Sunday, September 2, 2007

Cross-Dressing Fun with Area Scatter

I've recently learned that several years ago the Igbo traditional musician Area Scatter was killed in an auto accident. Area was a performer who achieved renown throughout Ala Igbo, and even drew some international notice. One of the more memorable sequences in the acclaimed television documentary series Beats of the Heart came during "Konkombe," the segment on Nigerian music. It featured Area Scatter, who had a performing style that was unique, or unique for Nigeria, anyway. Let's read the description of him in the book Beats of the Heart (Pantheon Books, NYC, 1985):

". . . we headed off into the forests to the hut of an infamous 'witch doctor," or shaman, called Area Scatter. His home was filled with bones and skulls and paintings of the power of good and evil. A muscular, humorous man, he explained how, after living through the civil war, he had gone into the wilderness for seven months and seven days and had reappeared transformed into a woman. The day we visited him he headed off, dressed in white smock, polka-dot skirt and a shamanist bone necklace, to the residence of his Royal Highness Eonunnoke to play for the local king and queen.

"Area Scatter was a highly accomplished performer on his thumb piano which was decorated with a distinctive skull and crossbones. When the king and his wife ceremonially entered and seated themselves on their thrones, Area Scatter bowed deeply and started to sing in a soft, rich voice. . ."
Of course, in the United States there are well-known transvestite performers like Ru Paul or Divine, but I understand that this sort of thing is rather odd for Nigeria, at least among the Igbo. I'm not aware of any tradition of theatrical cross-dressing in Nigeria (as for instance in Chinese opera or during Shakespearean days), nor should we assume that Area was gay. While homosexuality in Nigeria is certainly not unheard of (a reading of Hints or any of the other Nigerian "True Confessions" - type magazines should dispel that notion!), it is surrounded by so many layers of scandal and condemnation that the idea that any Nigerian would flaunt his or her gayness is, frankly, mind-boggling. So let's just say that Area Scatter was a guy who literally marched to his or her own drummer, and leave it at that.

Uchenna, from With Comb and Razor, was kind enough to rip that segment from Beats of the Heart for us, and here it is:

When my wife, Priscilla, returned from Nigeria a few years ago, she brought back an actual Area Scatter LP, Ugwu Anya Egbulam Musical Group led by Area Scatter (Namaco ENLPS 56), excavated from a used-records shop in Ajegunle. The name of the group, "Ugwu Anya Engbulam" means roughly "The Evil Eye Will Not Kill Me." I was originally going to put up just one track from it, then decided that posting the whole album would give listeners a better feel for the talent of this unique artist, Area Scatter.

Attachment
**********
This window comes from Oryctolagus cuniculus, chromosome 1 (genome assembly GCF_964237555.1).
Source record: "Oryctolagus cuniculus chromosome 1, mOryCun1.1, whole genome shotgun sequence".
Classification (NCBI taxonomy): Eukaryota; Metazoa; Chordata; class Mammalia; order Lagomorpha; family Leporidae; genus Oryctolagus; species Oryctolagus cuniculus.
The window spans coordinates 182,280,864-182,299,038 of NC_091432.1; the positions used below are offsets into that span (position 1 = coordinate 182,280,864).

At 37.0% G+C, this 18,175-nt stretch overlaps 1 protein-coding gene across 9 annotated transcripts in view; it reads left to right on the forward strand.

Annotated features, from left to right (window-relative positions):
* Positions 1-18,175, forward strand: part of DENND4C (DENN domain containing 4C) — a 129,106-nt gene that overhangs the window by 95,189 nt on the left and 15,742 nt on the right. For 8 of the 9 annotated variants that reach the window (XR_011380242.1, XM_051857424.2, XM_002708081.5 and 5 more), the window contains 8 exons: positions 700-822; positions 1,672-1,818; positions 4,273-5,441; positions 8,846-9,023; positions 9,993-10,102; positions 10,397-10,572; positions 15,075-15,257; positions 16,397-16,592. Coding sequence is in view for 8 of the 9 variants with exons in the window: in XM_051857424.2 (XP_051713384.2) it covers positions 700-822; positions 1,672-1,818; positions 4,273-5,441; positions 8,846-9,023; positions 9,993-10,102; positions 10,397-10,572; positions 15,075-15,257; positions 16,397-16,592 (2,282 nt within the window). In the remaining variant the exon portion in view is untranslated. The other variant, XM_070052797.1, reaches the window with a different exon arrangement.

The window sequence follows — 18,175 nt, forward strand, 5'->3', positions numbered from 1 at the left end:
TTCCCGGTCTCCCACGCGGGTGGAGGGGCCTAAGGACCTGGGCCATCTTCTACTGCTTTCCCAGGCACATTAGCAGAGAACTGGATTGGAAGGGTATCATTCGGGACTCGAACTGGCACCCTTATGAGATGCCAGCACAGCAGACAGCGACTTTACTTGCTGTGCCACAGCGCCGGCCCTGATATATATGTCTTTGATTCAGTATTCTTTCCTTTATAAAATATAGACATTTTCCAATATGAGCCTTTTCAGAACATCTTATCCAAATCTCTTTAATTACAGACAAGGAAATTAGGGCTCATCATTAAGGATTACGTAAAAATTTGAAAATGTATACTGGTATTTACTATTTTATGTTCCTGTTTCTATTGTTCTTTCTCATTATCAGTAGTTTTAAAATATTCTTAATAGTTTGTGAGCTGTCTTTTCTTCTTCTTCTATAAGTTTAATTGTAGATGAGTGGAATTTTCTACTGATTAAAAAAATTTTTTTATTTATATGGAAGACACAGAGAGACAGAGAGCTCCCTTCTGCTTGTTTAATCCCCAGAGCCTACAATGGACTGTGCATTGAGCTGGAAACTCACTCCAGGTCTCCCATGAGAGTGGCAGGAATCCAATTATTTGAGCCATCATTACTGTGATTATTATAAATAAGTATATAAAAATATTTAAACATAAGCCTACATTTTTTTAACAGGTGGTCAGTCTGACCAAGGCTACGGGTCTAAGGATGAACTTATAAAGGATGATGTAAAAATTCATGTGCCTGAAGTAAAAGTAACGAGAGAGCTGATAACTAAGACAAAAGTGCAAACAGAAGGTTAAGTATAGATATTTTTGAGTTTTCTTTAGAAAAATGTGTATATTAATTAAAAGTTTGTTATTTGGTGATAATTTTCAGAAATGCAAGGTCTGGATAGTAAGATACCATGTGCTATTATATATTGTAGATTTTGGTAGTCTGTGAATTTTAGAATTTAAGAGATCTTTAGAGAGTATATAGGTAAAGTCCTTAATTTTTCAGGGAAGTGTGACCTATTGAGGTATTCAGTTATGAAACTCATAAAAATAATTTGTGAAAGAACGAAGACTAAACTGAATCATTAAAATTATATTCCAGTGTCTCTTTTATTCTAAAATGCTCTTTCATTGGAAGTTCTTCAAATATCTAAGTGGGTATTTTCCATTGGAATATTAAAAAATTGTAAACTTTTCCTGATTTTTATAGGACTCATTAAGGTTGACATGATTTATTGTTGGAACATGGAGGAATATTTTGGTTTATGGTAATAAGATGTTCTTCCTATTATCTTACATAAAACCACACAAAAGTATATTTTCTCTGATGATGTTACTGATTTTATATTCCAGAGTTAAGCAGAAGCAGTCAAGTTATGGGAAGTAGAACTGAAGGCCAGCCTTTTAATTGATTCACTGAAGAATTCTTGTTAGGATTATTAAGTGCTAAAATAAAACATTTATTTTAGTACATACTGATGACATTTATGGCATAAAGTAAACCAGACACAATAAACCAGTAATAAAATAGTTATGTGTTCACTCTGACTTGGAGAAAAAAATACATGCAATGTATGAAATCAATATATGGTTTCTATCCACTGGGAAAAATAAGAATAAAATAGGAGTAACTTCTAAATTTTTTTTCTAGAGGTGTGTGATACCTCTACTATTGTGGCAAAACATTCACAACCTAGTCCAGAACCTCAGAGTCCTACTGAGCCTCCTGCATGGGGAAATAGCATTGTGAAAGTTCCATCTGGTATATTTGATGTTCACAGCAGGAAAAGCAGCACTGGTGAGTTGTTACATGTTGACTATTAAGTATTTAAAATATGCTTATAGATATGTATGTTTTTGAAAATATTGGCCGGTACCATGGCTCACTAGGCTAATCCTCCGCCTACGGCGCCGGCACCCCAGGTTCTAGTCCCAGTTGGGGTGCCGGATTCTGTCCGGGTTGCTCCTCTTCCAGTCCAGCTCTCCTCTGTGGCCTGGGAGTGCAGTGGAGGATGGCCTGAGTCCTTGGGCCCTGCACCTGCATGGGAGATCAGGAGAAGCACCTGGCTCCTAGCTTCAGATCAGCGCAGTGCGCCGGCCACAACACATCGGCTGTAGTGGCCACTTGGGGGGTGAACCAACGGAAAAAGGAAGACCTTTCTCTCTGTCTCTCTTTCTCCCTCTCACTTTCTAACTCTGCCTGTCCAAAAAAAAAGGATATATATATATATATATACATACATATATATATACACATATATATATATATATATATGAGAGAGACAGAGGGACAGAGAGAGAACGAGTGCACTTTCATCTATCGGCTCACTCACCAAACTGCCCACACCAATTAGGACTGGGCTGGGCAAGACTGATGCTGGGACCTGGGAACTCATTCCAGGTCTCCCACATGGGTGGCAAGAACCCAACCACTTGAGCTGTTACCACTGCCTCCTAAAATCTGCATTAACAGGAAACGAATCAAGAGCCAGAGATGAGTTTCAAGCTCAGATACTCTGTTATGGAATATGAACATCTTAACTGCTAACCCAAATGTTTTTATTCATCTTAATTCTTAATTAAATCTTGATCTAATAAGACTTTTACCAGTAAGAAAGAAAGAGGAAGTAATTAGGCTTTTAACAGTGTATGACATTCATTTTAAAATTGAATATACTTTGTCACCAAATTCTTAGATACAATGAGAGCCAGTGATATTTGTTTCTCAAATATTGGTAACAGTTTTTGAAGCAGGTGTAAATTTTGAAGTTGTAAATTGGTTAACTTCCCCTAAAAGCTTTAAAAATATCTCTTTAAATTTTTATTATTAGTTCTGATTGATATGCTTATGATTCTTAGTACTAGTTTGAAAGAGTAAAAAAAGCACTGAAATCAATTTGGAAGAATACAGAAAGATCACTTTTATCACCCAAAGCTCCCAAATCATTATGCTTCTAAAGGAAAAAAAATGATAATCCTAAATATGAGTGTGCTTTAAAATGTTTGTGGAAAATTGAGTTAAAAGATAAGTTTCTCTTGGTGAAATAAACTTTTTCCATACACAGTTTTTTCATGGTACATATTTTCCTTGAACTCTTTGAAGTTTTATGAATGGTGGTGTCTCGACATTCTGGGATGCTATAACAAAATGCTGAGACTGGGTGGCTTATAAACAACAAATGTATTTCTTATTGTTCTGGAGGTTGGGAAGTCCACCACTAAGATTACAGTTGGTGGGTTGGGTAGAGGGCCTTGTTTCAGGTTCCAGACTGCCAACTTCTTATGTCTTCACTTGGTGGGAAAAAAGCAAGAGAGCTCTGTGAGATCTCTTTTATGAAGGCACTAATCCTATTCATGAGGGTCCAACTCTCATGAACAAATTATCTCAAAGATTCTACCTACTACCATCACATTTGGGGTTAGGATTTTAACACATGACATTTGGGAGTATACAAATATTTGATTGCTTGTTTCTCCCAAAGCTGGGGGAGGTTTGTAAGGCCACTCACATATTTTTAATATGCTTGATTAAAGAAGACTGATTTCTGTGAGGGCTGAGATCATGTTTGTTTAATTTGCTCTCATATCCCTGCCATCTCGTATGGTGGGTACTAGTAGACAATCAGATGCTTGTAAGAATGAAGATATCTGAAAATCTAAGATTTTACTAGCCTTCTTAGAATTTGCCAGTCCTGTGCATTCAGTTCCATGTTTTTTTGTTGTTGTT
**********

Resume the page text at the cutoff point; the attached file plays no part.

In the first song, "Uwa Marala Okaa Ome Nwachukwu," or "the well-known Nwachukwu does what he says he'll do," Area Scatter sings the praises of a certain Mr. Nwachukwu, who built a big house, who helps widows, and who pays the tuition for needy students, among other things:

Ugwu Anya Egbulam Musical Group led by Area Scatter - Uwa Marala Okaa Ome Nwachukwu

The title and refrain of this song, "Nwa Nnem Uwam Gbulam," means "my brother, my sister ["nwa nnem," literally "my mother's child"], I am just fed up with this world":

Ugwu Anya Egbulam Musical Group led by Area Scatter - Nwa Nnem Uwam Gbulam

This is a long testimonial to the "Great Chief" ("Eze Ukwu") of Ngwa-Ukwu, a township near Aba. The final part of the song apparently deals with a love triangle - there was a struggle, police were called, etc:

Ugwu Anya Egbulam Musical Group led by Area Scatter - Ajelele Eze Ukwu of Ngwa-Ukwu / Akwa Goddy Uwalalula

Many thanks to Priscilla for interpreting the lyrics. Albums of Nigerian traditional music like this are not rare - thousands of recordings of Igbo traditional music alone were issued during the '60s, '70s and '80s. What is unusual is to find any of them outside of Nigeria. To be honest, I just love the stuff, so I will be posting more of it in the future.

If you would like to see "Konkombe," or any of the other episodes of Beats of the Heart, you can order the DVD here.


Comb & Razor said...

wow! thanks for posting the album! i've never been particularly familiar with his music, though i remember hearing about him a lot when i was a child... i recall him being described in terms of jesterdom more than anything. but that's the way things were in those days: anybody who was markedly "different"--yet still reasonably entertaining and non-threatening to the larger cultural values--was considered a "clown."

i had no idea he had been killed, though... have you any idea of the general timeframe that this happened?